Do you remember a time before PC’s, laptops, tablets and computer games? When making a phone call meant using a fixed line device that could only ring and click? Times move on, progress we are told is a good thing. But wait, did anyone ask whether all this technology is helping our children’s learning in their early years?
I have long been concerned about the length of time young eyes and postures spend hunched over controllers, tablets and computers. It seems to me that learning how to write with a pen, draw with a pencil, paint, sculpt, take things apart, make models and, fix bicycles are equally valid skills to learn and develop. To which we can easily add: play sports, read books, swim, run, learn musical instruments, sing, act, imagine, converse, play, explore and so on.
Do we want all our children to end up in offices staring at screens all day every day? Is that a good set of disciplines to be training children as young as 7? I think not. I believe that children can easily learn these skills in a few hours a week when they are ready. Let’s face it they are likely to use many devices at home anyway. And they have a knack of running rings around their parents when they do.
An OECD report published recently ( BBC link ) makes for interesting reading. It suggests that technology is not the panacea to learning that we have often been led to believe. It states that screen time does not help reading skills either. Surely some mistake? Isn’t the internet the ultimate answer to all our questions? Yes. And is it also the ultimate distraction? Smart phones are incredible, but do they encourage better grammar or conversation? Hmm, that’s worth thinking about isn’t it? Are we encouraging short attention spans and instant gratification instead of true childhood development?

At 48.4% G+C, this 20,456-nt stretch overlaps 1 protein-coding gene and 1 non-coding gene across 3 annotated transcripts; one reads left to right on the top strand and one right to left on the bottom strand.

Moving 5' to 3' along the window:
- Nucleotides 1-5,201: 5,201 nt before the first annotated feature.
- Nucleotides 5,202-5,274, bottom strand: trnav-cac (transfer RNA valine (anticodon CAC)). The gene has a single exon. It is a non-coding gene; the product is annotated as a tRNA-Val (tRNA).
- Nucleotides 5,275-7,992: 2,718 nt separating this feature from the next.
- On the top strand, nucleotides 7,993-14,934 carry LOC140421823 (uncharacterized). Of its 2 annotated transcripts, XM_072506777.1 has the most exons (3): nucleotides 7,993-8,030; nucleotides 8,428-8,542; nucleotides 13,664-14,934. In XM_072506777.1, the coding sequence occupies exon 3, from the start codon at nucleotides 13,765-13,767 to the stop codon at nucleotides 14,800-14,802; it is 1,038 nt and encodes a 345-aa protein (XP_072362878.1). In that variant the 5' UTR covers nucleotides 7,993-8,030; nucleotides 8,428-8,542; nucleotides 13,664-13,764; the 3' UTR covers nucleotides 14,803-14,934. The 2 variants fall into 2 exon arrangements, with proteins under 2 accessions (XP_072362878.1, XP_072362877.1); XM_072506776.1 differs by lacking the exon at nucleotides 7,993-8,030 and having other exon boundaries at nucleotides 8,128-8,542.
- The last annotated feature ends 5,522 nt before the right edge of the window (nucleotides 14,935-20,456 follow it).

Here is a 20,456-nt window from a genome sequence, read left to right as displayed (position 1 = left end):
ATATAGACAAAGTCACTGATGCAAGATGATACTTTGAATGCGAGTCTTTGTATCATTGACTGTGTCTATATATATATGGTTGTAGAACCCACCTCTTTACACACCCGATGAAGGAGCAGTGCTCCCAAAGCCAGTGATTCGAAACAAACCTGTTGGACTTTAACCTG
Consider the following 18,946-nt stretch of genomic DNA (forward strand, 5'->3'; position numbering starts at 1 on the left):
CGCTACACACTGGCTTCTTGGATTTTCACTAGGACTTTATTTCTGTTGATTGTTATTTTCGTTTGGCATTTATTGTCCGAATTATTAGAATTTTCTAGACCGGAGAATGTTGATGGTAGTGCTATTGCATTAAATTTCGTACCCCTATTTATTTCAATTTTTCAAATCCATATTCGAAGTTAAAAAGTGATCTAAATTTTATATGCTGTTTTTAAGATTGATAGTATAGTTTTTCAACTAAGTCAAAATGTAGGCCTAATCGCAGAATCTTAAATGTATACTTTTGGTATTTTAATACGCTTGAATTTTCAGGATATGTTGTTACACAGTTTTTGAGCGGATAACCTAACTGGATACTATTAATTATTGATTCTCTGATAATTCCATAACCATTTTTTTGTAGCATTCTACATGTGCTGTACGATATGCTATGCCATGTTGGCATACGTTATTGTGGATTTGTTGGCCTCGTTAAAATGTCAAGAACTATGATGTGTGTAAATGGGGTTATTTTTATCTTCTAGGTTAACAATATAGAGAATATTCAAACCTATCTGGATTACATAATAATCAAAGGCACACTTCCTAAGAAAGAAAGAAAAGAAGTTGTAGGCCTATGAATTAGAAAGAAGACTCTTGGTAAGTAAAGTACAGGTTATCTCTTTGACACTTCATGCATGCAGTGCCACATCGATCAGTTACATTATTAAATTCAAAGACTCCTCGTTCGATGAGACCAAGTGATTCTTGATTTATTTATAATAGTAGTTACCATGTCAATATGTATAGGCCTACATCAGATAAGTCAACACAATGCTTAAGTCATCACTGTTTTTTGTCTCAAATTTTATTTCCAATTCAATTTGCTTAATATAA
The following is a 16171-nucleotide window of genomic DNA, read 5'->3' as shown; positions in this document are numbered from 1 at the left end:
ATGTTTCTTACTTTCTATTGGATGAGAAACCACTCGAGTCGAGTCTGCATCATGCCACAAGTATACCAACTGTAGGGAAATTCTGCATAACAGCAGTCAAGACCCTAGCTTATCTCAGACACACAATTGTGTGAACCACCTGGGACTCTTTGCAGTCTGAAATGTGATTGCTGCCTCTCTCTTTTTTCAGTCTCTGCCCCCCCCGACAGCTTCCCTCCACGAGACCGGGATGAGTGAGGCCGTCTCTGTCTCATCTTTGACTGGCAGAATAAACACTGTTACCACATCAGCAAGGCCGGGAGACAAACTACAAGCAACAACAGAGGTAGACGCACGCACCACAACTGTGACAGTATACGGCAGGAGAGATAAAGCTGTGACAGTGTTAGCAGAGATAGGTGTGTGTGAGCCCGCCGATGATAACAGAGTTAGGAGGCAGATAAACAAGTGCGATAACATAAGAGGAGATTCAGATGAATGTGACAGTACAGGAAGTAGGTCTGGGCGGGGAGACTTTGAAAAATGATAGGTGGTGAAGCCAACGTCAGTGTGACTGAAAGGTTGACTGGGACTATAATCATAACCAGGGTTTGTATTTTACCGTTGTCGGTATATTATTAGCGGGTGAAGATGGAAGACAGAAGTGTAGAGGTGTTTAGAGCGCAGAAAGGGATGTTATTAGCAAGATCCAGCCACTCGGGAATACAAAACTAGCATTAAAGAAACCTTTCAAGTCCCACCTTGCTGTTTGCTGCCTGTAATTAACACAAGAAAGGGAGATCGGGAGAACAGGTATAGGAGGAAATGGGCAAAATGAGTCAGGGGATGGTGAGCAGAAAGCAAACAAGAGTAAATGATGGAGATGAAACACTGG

My theory is this. Let’s develop our young children’s minds, their physical skills, their social skills and their spirits first and foremost. Let’s keep the tools in their place. As tools, not as primary skills. Technology is a helper it is not the font of imagination, solving the world’s problems or nurturing new talent. It has a place and can help sure, but it does not make the person.
The alternative is that we risk creating a generation of one-dimensional people if we limit their development to how to swipe a screen, search the internet and touch type. What about the myriad other skills and abilities the world needs every minute of every day? Isn’t it more sensible to balance children’s learning and maintain a mixture of practical, theoretical, vocational, factual and technological skills? Of course some children will become gifted programmers and in time many will use computers as tools to support their trades. But which comes first? The human being with the drive and ability to achieve great things or the blinking screen demanding attention every second of every day?
Roald Dahl expressed a similar thought eloquently in his poem Mike Teavee : ‘(TV) rots the sense in the head, it kills imagination dead’. And computers are in my experience every bit as limiting. They are great for the execution of tasks and ideas, but I find they stop creative thought dead in its tracks. Give me a pencil and piece of paper every time. It is the process of writing, reviewing, adjusting and repeating that helps me. Talking things through with another person is better still. I’m sure it uses more neurones and connections. I’m convinced that more lateral thoughts result from conversation and sharing ideas socially.
Seriously though, there has to be a balance don’t you agree? Moderation in all things. Too much screen time really could make Jack and Jill dull boys and girls. And that would be two genuinely missed opportunities.
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This story reads like an action ride and I enjoyed the ride